Reading Aloud in Classroom
Kids Running

Attention Deficit/Hyperactivity Disorder (ADHD)

Children and adults with attentional difficulties vary greatly and do not all have the same difficulties. Persons who are predominantly inattentive often ignore details, make careless mistakes, have trouble sustaining attention, problems following instructions or finishing tasks, or appear forgetful or disorganized. Children who are predominantly hyperactive-impulsive are often fidgety, have trouble staying seated, are often in constant motion, tend to talk excessively, and often blurt out answers and interrupt others. Some children demonstrate difficulties in both of these areas. Overall, it is important to note that individuals with ADHD can pay attention. However, they have problems with what they pay attention to, how long they pay attention, and under what circumstances they stay attentive. Their difficulties pervasively affect their life, both at home and at school. People with ADHD generally have difficulties with working memory (the ability to keep information in mind that needs to be used to make decisions and guide behavior) and executive functioning, which includes the abilities to plan, organize, multi-task, prioritize, persist, and self-monitor when completing tasks.

In order to provide a thorough evaluation of all relevant factors in an individual’s situation, we offer a comprehensive ADHD assessment. This assessment evaluates a child's or adult's history of difficulty, current cognitive functioning, academic performance, current behavior, executive functioning, virtual reality attention testing, and screening for social/emotional issues.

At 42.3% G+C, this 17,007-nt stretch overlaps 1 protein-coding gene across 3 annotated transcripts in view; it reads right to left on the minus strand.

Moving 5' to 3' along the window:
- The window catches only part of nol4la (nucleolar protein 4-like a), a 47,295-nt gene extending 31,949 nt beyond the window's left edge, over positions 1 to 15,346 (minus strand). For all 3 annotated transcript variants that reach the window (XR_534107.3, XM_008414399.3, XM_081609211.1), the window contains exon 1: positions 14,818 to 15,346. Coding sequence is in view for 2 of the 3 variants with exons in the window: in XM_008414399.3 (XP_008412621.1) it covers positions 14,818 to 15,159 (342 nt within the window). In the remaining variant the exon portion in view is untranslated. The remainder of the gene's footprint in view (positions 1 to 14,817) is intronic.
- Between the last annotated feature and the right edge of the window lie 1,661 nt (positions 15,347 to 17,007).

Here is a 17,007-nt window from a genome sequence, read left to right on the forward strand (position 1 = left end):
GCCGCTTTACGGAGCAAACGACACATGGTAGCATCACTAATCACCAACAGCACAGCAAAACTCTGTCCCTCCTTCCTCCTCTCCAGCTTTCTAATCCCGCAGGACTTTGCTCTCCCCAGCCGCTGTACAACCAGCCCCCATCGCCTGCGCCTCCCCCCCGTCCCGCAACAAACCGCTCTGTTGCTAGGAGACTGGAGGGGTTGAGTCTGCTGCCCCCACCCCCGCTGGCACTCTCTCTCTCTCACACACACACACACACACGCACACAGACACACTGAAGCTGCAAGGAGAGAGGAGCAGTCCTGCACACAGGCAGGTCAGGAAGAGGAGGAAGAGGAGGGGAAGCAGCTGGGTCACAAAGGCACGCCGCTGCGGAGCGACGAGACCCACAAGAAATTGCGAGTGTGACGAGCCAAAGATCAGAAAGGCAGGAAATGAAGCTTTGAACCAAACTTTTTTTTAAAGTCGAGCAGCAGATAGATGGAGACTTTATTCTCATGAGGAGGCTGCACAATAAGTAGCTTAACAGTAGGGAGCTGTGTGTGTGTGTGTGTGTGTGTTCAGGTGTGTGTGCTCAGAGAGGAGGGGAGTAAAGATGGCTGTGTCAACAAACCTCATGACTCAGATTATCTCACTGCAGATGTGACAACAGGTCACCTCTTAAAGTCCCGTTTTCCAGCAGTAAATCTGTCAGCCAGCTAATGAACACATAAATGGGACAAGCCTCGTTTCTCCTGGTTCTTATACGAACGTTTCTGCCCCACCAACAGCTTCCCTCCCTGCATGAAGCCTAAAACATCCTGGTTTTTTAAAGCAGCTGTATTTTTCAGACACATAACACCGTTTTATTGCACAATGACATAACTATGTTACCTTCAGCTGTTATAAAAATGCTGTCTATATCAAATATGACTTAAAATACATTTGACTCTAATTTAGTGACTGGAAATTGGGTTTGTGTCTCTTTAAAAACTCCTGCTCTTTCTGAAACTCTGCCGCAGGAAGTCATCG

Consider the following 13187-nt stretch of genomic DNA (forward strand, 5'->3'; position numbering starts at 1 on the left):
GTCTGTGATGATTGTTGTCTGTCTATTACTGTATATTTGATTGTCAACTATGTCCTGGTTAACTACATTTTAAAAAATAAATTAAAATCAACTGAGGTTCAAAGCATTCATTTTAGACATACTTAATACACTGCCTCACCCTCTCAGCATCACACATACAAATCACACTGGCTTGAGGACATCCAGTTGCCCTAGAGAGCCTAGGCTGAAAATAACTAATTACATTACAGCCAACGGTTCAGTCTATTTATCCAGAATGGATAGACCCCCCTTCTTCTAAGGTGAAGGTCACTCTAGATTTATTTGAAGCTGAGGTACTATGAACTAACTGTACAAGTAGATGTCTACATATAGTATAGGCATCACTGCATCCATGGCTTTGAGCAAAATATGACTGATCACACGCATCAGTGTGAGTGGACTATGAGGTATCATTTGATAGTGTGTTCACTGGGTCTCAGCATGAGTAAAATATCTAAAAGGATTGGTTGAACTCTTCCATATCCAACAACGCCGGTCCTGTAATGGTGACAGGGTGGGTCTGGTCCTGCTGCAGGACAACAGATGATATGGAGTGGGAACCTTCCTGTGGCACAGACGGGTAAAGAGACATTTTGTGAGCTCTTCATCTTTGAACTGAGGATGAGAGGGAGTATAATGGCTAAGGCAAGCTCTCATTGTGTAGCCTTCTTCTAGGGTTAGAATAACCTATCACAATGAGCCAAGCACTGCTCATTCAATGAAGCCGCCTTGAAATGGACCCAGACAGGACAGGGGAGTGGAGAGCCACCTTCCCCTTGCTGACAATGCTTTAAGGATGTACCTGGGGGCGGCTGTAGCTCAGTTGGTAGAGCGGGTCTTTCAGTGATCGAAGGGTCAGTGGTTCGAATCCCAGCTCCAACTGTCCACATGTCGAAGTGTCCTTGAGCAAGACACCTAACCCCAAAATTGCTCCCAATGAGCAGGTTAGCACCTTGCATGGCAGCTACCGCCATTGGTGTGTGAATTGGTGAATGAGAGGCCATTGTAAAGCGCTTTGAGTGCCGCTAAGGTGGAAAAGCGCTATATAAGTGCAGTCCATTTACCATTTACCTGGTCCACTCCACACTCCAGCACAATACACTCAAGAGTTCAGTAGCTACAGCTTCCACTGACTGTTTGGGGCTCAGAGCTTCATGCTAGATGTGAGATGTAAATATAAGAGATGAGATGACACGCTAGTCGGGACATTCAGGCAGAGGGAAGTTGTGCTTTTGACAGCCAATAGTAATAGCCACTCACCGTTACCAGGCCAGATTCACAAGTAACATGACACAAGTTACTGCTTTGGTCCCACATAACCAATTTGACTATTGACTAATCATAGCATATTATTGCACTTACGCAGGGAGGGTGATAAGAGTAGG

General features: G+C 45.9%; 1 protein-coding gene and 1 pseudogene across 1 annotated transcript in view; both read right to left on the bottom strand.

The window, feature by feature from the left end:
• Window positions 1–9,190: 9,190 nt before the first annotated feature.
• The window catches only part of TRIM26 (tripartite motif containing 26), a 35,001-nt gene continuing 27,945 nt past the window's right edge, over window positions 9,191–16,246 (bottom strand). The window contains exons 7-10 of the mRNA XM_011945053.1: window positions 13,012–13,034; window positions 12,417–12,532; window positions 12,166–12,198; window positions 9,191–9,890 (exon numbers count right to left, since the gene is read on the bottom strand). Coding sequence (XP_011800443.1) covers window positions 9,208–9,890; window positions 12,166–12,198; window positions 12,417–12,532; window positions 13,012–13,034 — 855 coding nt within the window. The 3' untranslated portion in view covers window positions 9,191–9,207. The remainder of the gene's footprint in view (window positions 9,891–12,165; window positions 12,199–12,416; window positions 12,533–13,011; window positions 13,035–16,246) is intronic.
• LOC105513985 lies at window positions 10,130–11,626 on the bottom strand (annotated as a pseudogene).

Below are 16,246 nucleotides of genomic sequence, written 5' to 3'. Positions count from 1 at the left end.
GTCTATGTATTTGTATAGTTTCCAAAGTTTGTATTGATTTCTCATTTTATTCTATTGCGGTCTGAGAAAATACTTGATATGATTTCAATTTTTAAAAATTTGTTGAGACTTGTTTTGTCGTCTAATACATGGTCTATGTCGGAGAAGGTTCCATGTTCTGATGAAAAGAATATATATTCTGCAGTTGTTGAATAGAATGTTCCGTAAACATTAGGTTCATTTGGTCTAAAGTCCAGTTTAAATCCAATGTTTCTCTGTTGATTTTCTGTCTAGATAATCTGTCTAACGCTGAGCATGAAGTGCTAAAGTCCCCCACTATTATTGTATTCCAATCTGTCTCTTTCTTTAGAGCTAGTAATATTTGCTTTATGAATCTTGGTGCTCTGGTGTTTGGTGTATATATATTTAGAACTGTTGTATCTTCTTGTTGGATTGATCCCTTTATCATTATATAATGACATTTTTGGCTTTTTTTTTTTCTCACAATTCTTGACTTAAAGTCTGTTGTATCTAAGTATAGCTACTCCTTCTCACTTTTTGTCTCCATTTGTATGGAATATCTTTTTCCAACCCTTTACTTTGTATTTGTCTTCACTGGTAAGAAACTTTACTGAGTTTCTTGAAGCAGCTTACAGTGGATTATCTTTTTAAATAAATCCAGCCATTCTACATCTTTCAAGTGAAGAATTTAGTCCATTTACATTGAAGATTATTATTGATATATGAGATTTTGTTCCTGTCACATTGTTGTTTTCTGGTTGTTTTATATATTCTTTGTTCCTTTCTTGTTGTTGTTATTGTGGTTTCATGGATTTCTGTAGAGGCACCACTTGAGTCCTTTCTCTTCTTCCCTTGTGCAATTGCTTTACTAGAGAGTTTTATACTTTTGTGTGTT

CPEA uses the latest technology to assess attention in both children and adults. Continuous performance tests have been used to evaluate attention and distractibility under high and low demand situations. These are typically computerized tests that has a person respond to certain stimuli when it is presented and ignore other stimuli.


college eval

Updated Testing for College/Graduate School

We now offer virtual as well as in-person reduced-fee assessments specifically for college students needing updated testing for accommodations

Education beyond high school can be exciting and stressful, especially if you have a learning or attention disorder!  The office of disability services at many colleges, technical schools, and universities provide extensive support for their students with an identified condition that is substantially limiting IF they have a current evaluation (typically within the last 3 to 4 years.) However, once you get to school, it may be hard to find an option for an updated evaluation to get the services you need to succeed. If you are not in the metro Atlanta area, we can complete the evaluation via telehealth, eliminating the need for travel. Please see our college testing website for details:

or download our brochure